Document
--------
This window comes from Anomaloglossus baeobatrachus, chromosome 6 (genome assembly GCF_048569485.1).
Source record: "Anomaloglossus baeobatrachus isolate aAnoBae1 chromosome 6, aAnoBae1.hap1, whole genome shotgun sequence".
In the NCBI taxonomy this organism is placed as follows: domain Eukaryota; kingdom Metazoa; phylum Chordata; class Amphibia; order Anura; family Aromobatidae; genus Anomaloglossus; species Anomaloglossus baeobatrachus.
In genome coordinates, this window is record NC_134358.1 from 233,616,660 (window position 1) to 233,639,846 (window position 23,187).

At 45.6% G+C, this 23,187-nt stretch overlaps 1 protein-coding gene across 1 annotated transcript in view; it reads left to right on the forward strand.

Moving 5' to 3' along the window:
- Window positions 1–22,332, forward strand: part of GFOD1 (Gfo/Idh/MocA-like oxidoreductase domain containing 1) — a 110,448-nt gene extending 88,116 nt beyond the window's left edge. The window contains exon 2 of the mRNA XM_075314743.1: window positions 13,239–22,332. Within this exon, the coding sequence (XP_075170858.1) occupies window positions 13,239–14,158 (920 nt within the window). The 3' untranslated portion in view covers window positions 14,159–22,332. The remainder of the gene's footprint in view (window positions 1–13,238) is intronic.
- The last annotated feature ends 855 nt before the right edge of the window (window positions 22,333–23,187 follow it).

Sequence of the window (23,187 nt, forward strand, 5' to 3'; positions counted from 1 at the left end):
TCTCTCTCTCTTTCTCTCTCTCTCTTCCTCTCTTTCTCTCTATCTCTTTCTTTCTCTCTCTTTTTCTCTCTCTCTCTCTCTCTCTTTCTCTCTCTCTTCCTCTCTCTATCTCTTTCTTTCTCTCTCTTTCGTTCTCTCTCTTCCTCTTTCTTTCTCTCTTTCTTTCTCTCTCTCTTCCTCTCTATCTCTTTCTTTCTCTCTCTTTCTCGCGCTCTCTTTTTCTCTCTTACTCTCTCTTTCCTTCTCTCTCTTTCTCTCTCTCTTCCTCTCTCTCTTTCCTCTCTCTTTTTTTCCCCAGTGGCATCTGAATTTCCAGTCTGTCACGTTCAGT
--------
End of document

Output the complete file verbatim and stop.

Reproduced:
This window comes from Anomaloglossus baeobatrachus, chromosome 6 (genome assembly GCF_048569485.1).
Source record: "Anomaloglossus baeobatrachus isolate aAnoBae1 chromosome 6, aAnoBae1.hap1, whole genome shotgun sequence".
In the NCBI taxonomy this organism is placed as follows: domain Eukaryota; kingdom Metazoa; phylum Chordata; class Amphibia; order Anura; family Aromobatidae; genus Anomaloglossus; species Anomaloglossus baeobatrachus.
In genome coordinates, this window is record NC_134358.1 from 233,616,660 (window position 1) to 233,639,846 (window position 23,187).

At 45.6% G+C, this 23,187-nt stretch overlaps 1 protein-coding gene across 1 annotated transcript in view; it reads left to right on the forward strand.

Moving 5' to 3' along the window:
- Window positions 1–22,332, forward strand: part of GFOD1 (Gfo/Idh/MocA-like oxidoreductase domain containing 1) — a 110,448-nt gene extending 88,116 nt beyond the window's left edge. The window contains exon 2 of the mRNA XM_075314743.1: window positions 13,239–22,332. Within this exon, the coding sequence (XP_075170858.1) occupies window positions 13,239–14,158 (920 nt within the window). The 3' untranslated portion in view covers window positions 14,159–22,332. The remainder of the gene's footprint in view (window positions 1–13,238) is intronic.
- The last annotated feature ends 855 nt before the right edge of the window (window positions 22,333–23,187 follow it).

Sequence of the window (23,187 nt, forward strand, 5' to 3'; positions counted from 1 at the left end):
TCTCTCTCTCTTTCTCTCTCTCTCTTCCTCTCTTTCTCTCTATCTCTTTCTTTCTCTCTCTTTTTCTCTCTCTCTCTCTCTCTCTTTCTCTCTCTCTTCCTCTCTCTATCTCTTTCTTTCTCTCTCTTTCGTTCTCTCTCTTCCTCTTTCTTTCTCTCTTTCTTTCTCTCTCTCTTCCTCTCTATCTCTTTCTTTCTCTCTCTTTCTCGCGCTCTCTTTTTCTCTCTTACTCTCTCTTTCCTTCTCTCTCTTTCTCTCTCTCTTCCTCTCTCTCTTTCCTCTCTCTTTTTTTCCCCAGTGGCATCTGAATTTCCAGTCTGTCACGTTCAGT